How Jurys Inn Stay on Top When Responding to Google Reviews
If you’re struggling to keep up with responding to Google reviews, and you’ve noticed the recent spike, you’re not alone. A recent ReviewPro analysis found that Google reviews increased by 309% from 2016 to 2017 and by an additional 114% from 2017 to 2018.
How can you stay on top of responding to Google reviews? Just ask Jurys Inn. In the past two years the company, which operates 45 properties across the UK, Ireland and the Czech Republic under the Jurys Inn and Leonardo brands, has improved its overall review score significantly while maintaining an impressive quality and turnaround time for management responses.
“The real importance of Google it its prominence in everyday life,” said Alex Hannon, Customer Experience Manager, during the recent ReviewPro webinar, Everything You Need to Know About Managing Google Reviews “It’s almost omnipotent at this point. It’s also the first point of call for people searching for a hotel stay.”
Citing Jurys Inn Glasgow, which frequently ranks near the top of organic search results, he said, “There’s a total of 256 hotels listed on Google in Glasgow, and when your hotel is one of the three shown, it has a massive impact on someone choosing to book you over your competition.”
Below is a summary of the nine key steps Hannon shared in Jurys Inn’s Google review strategy.
1. Set Clear Guidelines to Responding to Google Reviews
It all starts with clear policies and guidelines, according to Hannon. “We’ve got a centrally set response policy, and that ensures consistency across the entire group,” he said.
“The policy mandates which reviews should be responded to and how we should respond. We ask all of our hotels to aim to respond to all negative feedback online as an absolute minimum. We don’t want any poor reviews that have not been addressed by a member of our management team.”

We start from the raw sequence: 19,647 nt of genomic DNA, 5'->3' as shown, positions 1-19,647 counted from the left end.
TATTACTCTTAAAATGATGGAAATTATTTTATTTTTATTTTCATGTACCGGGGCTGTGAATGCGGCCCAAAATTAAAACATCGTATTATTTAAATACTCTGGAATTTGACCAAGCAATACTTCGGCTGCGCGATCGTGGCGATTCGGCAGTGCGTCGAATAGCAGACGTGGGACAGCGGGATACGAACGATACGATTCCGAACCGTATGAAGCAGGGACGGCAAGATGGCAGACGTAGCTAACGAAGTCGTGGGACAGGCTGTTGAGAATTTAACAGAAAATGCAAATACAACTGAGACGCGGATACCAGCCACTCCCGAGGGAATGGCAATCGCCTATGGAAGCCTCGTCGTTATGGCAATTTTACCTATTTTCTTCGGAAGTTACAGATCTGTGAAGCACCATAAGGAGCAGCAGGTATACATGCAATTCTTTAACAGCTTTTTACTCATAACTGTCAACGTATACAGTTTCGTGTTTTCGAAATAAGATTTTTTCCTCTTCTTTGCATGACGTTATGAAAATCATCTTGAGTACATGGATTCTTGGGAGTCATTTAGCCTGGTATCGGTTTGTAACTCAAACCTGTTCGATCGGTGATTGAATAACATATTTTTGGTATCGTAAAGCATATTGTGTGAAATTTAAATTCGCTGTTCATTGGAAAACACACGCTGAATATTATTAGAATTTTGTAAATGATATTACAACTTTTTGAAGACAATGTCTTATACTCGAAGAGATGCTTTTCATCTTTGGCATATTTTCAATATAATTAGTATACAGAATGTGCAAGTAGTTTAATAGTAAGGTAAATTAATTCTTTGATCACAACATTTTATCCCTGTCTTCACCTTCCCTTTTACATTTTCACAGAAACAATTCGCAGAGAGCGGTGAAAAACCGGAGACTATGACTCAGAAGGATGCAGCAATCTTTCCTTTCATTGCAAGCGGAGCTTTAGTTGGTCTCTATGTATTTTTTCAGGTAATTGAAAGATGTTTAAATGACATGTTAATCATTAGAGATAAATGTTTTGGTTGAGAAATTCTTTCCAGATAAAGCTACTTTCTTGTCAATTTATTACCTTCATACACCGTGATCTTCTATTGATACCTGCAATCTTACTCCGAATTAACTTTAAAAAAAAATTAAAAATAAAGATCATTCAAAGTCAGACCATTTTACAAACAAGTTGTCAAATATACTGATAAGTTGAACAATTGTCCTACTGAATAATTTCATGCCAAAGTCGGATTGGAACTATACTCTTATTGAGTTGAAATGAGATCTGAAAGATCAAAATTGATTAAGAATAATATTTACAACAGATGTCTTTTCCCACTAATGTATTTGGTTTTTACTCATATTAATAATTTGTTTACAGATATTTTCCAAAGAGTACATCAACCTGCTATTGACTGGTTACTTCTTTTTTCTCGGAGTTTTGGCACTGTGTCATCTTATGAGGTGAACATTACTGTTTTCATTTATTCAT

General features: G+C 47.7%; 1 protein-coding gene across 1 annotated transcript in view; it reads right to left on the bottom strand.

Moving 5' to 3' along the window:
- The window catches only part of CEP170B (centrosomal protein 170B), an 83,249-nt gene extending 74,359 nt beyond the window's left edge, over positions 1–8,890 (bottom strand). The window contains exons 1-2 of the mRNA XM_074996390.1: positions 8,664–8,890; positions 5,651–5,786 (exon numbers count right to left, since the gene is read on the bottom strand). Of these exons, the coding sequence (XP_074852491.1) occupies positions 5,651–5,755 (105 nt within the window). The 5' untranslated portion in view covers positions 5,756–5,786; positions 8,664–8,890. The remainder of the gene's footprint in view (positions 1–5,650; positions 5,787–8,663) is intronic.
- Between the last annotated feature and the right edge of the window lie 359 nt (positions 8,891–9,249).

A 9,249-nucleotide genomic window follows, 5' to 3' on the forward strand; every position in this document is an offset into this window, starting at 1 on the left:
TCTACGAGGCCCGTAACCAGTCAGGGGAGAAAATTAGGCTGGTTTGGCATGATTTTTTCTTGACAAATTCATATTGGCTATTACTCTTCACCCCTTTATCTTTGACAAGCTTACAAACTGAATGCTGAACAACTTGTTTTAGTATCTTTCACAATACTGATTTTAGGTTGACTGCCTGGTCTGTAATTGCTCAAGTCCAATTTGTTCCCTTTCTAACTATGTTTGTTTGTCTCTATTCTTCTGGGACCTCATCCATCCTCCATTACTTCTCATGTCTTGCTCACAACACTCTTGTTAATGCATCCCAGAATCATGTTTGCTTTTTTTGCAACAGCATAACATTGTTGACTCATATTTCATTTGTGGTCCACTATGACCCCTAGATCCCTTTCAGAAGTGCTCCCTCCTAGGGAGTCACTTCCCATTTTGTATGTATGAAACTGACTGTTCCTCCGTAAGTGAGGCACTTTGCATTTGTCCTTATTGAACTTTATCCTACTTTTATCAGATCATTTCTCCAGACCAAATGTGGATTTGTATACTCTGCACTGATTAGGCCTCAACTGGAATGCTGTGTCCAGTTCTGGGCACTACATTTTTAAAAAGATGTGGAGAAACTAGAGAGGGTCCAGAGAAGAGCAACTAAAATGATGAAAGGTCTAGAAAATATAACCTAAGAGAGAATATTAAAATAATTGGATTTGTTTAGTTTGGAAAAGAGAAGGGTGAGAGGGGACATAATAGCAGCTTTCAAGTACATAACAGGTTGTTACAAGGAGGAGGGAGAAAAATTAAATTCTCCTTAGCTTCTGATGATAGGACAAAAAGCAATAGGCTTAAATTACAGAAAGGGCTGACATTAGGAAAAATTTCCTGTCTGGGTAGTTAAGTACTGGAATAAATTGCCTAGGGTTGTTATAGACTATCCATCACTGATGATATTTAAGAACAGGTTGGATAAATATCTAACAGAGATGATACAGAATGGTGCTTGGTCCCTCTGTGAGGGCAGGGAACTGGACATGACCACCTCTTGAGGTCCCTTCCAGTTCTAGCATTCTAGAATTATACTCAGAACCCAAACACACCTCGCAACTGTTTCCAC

“It’s important for on-property managers to respond to reviews because it drives accountability, Hannon said. “In order to post meaningful responses, managers must think hard about what guests write in reviews and take appropriate action to prevent issues from recurring, resulting in a better experience for future guests.”
2. Add Value to the Conversation
“Once the minimum threshold is met, we ask hotels to respond to feedback where they can add value to the conversation,” said Hannon. “It’s not realistic to expect hotels to respond to every single piece of feedback without sacrificing review quality. It’s our opinion that no response is better than a bad response.”
“Guidelines when responding to Google reviews include avoiding being defensive, lecturing guests or quoting policies and procedures. “And, the ultimate red line as far as we’re concerned, no copy-and-pasted stock responses,” he said.
“Hoteliers should keep in mind that the majority of people reading management responses are potential guests, he said. “If they see an issue highlighted in a review, they want to know if the hotel has taken steps to ensure that they won’t experience the same issues. At the end of the day, most people understand that things go wrong from time to time. It’s how you respond that’s key.”
3. Measure Performance
Also key to success at Jurys Inn is setting goals and tracking performance. “We use the Global Review Index™ (GRI) to measure everything,” said Hannon. In addition to other metrics like department indexes and response rates, the company also measures the quality of management responses.
“We set the response policy within the ReviewPro tool so it’s easy for managers to see how they’re performing and in what areas they might be falling short,” he said. “We also perform regular audits on the responses to ensure that they meet all of our guidelines.
4. Analyze Feedback
“It’s one thing to collect and respond to feedback, but we also need to use it to improve,” Hannon said. “We use all of the filters available within ReviewPro to narrow down reviews and comments to specific sources. So, for example, we can first look at what kind of reviews guests leave on Google over a given time period or in a specific location. Then we can analyze what these reviews are saying. Are there any areas that are mentioned more positively or negatively than other sources or in other locations?”